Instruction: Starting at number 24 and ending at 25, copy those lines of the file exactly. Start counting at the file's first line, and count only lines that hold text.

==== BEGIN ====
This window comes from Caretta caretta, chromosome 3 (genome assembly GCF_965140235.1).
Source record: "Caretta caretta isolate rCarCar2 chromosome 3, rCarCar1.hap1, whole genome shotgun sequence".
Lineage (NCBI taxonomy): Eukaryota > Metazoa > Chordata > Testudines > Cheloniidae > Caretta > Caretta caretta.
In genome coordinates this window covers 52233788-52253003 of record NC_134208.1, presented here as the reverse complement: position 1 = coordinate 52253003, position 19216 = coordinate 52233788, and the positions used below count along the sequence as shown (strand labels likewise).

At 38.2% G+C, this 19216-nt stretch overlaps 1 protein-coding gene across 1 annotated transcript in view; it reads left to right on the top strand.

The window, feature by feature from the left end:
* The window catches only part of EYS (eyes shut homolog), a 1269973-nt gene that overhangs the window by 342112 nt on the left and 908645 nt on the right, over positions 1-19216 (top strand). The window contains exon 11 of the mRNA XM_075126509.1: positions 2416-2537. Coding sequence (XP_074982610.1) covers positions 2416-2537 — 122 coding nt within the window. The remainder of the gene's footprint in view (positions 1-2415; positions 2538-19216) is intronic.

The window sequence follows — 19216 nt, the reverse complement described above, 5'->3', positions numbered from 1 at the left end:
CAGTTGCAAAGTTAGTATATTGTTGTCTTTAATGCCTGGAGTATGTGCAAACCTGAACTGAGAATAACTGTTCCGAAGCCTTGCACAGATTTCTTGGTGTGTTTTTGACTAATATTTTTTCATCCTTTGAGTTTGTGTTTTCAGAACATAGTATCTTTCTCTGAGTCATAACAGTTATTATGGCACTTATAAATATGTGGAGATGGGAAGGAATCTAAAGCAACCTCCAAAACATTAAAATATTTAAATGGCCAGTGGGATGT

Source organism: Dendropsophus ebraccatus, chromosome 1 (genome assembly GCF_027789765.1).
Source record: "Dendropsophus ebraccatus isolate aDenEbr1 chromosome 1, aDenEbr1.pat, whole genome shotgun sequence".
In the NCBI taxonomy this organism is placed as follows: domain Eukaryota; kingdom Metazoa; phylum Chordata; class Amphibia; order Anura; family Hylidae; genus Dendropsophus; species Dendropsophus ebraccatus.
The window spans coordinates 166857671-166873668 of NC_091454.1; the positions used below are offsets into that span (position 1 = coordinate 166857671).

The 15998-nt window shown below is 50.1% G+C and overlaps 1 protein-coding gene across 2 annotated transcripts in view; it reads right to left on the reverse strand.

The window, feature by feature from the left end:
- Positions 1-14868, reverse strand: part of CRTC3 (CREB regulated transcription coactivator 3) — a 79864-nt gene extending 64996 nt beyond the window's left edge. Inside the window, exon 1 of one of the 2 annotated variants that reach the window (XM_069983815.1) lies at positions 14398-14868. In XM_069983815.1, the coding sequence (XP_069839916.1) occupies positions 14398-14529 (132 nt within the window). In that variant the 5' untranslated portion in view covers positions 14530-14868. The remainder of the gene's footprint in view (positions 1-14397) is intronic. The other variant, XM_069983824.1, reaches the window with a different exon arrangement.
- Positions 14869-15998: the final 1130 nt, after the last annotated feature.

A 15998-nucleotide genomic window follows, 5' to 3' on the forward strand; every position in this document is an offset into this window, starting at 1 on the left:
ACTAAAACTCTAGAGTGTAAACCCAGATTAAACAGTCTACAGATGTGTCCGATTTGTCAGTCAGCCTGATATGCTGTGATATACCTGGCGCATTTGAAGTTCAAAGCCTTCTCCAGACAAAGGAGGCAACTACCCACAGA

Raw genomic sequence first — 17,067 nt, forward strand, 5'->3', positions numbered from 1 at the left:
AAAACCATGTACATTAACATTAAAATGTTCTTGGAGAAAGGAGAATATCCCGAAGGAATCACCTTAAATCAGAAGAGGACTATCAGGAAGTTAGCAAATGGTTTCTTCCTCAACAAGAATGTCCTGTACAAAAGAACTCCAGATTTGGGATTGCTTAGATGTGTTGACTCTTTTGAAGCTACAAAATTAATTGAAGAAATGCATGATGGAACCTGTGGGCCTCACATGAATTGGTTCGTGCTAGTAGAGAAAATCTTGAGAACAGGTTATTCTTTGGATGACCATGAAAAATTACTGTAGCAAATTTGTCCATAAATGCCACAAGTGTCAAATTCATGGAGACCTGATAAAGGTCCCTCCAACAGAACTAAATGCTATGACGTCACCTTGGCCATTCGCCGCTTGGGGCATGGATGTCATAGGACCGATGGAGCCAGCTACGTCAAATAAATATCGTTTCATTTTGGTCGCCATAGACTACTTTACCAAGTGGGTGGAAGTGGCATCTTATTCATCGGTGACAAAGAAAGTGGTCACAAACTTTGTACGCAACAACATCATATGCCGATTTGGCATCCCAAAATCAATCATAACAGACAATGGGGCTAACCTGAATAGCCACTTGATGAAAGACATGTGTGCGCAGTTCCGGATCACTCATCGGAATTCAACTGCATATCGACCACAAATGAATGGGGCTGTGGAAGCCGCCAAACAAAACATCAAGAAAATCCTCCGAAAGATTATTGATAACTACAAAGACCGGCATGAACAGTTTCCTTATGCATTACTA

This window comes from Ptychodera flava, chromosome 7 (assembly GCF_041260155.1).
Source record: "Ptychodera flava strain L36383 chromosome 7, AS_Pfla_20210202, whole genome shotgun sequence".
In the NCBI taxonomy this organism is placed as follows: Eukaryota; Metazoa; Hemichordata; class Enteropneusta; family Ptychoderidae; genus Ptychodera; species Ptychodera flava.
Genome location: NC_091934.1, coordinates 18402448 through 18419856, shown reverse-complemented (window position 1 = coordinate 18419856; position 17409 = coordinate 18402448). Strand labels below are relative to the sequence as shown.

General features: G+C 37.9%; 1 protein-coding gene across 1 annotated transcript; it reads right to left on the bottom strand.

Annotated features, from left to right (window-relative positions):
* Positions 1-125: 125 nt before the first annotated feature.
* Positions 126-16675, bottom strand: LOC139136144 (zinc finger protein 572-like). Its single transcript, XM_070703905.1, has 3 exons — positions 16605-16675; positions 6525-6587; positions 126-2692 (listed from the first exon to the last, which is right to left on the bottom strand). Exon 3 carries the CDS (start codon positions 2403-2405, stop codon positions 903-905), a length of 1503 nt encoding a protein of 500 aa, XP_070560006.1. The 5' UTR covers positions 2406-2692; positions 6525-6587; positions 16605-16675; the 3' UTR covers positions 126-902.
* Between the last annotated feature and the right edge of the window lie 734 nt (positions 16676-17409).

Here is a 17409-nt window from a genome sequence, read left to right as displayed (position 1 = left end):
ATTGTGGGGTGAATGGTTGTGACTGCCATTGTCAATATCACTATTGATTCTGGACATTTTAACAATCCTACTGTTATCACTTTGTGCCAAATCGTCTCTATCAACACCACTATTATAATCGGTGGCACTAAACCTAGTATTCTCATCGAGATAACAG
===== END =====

In the NCBI taxonomy this organism is placed as follows: Eukaryota; Metazoa; Hemichordata; class Enteropneusta; family Ptychoderidae; genus Ptychodera; species Ptychodera flava.
Genome location: NC_091934.1, coordinates 18402448 through 18419856, shown reverse-complemented (window position 1 = coordinate 18419856; position 17409 = coordinate 18402448). Strand labels below are relative to the sequence as shown.